03/31/06 - I finished all the grade crossings

Holy mother of mercy, what a bitch of a job. I'd never built any grade crossings before, but I can now say with some degree of certitude that this is one of my least favorite layout building tasks. Yeesh! Oh well, I'm glad I perservered and got them all out of the way. That's one big millstone removed from around my neck. Finishing up the rest of the roads should be relatively painless by comparison.

Unfortunately, I think I may have wound up creating yet another new task for myself out of all this. I've never been a rail painter before, having always figured that slathering paint onto your track was just asking for trouble. However, thanks to all of my Smooth-It sloppage, I wound up using the "Asphalt Top Coat" paint provided for the roads to also cover up all the white spots left behind by the Smooth-It on the rails and ties around my crossings. Well, wow, it looks awesome! And since all you really need to do is make sure the rail tops are clean, my locomotives don't have any problems at all with the painted sections. So, great, now I suppose I'm just going to have to go ahead and paint all of my track. Way to go genius boy, good job inventing more tedious labor for yourself!

04/02/06 - I finished the "Shot'z Guns & Tackle" kit

Man, aren't these business names just precious? Where's the "Dewey, Cheatem & Howe" legal building? Anyhoo... in keeping with my recent trend of blandizing my buildings, we got Grimy Black sprayed on the roof, Boxcar Red on the walls and Roof Brown on the woodwork. Then, light weatherwash and a mixture of Bragdon black and brown on the walls. Once again, no place on the front of the building for the big decal that identifies the business, but this time I got bright (and after only ten previous buildings!) and affixed the sign to a piece of styrene and glued that to the front of the building. Eleven down, two more to go!

I have to admit to suddenly finding myself in a bit of a hurry to finish this layout. What was supposed to be a simple little project to give me something to do in my spare time and give me someplace to play with my MP15's has unexpectedly rekindled my enthusiasm for model railroading in a big way. So here I am, barely two-thirds of the way through this one and I'm already making plans for my next (larger, but still portable) layout... Oh well, planning is half the fun anyway, so I guess for now I get to double my pleasure.

04/03/06 - I rearranged the "town" and added a new structure.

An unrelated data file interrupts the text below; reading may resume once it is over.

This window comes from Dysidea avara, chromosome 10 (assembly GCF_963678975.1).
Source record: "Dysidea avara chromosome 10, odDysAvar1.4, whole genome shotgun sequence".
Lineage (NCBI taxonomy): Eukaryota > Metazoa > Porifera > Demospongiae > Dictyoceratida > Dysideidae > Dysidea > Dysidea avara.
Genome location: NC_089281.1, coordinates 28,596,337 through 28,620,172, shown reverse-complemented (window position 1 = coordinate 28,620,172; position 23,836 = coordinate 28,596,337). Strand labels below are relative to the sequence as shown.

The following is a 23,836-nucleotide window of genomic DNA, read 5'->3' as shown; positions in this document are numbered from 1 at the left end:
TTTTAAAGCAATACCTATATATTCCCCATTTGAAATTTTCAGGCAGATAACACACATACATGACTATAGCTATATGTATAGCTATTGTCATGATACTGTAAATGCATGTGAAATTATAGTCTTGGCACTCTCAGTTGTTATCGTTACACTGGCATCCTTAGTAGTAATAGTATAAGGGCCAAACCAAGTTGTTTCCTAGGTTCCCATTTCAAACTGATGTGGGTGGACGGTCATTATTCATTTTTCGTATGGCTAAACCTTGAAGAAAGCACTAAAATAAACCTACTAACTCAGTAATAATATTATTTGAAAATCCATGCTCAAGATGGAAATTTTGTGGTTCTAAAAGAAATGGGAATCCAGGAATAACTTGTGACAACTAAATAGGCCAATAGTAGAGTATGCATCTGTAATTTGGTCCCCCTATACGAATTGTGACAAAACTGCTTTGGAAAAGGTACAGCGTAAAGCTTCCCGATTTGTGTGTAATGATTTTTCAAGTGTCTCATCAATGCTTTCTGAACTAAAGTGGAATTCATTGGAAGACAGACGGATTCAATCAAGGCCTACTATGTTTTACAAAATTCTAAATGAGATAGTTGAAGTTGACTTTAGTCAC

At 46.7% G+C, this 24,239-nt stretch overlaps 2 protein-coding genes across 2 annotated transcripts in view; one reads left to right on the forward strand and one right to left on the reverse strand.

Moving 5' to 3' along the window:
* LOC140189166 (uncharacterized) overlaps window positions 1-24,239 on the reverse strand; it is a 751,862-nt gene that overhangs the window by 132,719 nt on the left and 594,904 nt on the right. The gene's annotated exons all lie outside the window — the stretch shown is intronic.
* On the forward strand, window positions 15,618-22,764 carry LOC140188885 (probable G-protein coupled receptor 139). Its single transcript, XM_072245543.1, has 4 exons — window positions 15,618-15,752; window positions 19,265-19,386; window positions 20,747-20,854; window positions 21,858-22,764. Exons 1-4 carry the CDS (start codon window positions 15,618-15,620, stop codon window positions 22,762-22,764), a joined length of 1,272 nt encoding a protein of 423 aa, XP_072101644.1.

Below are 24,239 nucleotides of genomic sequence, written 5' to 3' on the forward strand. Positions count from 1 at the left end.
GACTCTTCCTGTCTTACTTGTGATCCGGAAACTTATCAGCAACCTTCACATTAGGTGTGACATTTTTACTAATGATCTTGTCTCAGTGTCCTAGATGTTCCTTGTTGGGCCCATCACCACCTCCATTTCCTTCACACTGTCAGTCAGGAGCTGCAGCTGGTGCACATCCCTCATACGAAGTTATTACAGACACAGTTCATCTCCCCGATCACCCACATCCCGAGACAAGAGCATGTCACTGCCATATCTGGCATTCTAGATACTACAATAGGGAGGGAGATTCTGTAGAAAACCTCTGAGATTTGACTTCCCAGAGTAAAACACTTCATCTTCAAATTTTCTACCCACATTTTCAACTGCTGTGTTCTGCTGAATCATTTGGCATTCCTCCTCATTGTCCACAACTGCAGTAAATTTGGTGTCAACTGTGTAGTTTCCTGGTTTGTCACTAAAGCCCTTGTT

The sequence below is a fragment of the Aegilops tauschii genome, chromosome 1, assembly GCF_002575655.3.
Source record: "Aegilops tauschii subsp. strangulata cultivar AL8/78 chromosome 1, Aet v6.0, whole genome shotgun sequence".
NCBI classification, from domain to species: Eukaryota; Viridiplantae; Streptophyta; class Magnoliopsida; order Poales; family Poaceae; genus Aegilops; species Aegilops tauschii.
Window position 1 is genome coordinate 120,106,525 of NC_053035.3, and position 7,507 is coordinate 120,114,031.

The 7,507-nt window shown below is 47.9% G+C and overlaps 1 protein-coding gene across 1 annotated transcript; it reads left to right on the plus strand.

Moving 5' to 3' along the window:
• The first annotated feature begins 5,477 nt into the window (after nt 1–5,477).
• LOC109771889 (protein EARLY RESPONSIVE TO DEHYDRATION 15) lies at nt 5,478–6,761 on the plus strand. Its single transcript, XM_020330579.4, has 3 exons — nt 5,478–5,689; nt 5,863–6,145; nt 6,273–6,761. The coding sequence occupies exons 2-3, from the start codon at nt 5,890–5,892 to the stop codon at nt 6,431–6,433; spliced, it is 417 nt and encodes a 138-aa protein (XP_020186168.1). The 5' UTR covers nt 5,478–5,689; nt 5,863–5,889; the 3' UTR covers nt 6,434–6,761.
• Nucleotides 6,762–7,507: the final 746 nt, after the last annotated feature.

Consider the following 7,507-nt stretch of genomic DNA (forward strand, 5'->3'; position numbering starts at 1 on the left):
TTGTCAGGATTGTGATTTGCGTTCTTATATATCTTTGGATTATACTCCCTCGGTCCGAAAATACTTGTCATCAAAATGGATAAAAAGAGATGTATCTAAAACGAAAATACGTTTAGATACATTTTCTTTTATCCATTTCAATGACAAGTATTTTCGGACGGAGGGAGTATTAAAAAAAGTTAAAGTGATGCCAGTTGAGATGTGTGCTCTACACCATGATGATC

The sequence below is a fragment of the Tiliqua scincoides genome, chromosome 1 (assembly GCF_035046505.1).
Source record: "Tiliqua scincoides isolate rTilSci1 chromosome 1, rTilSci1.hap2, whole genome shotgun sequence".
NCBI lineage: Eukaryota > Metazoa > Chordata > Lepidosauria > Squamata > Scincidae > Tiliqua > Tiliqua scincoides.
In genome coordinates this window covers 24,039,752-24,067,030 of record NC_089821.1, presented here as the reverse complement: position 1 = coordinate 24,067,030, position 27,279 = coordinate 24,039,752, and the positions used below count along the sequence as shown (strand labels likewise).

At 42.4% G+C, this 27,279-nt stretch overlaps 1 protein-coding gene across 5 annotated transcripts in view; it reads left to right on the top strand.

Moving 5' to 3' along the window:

Before getting serious about putting down city streets, I figured it's now or never as far as making adjustments to the as-supplied town layout.

Given the fact that the Scenic Ridge "bunch of buildings" basically looks like a couple of downtown blocks plucked out from the middle of a medium-sized town and tossed into the middle of nowhere, I decided to try to at least make some kind of sense out of the whole situation. OK, so there are no houses, so it's never going to look like a real town, but hey, let's at least give a nod to selective compression and try to make the best of things.

The first thing to address is that crazy cross street that leads to nowhere in two different directions. I guess you can rationalize the "northern" dead-end and make it look more realistic by putting up some kind of zebra-stripe barrier to warn motorists. But the other end? Forget about it, that's gotta go. So, I shuffled all of the buildings around, chopped off the mysterious "skinny street to nowhere" and stuck that nicely proportioned corner-oriented hardware store at the end of the block.

Unfortunately, the shuffling left me about a building too short. It also left me with a bunch of buildings that still felt more like the middle of a town than an actual start-to-end, pass-through small town. My bright idea was to pick up the Walthers Cornerstone "Al's Service Station" kit. As luck would have it, it makes for a perfect fit on that intersection on the edge of town and makes the whole thing feel much more like an honest-to-gosh "Gas, Food, Lodging and not much else" one-horse town. It also fits in quite nicely with the pre-1950s architecture of the DP buildings.

04/05/06 - I finished the "Al's Victory Service" kit

"Concrete" on the base, "Dark Green" on the window trim and two of the gas pumps, "Caboose Red" around the edge of the roof and four of the gas pumps, "Grimy Black" on the roof and sign pole, and a light dusting of Bragdon gray on the walls. After all of my griping about dry transfer decals, it was kind of nice to get back to some old fashioned wet decals for a change.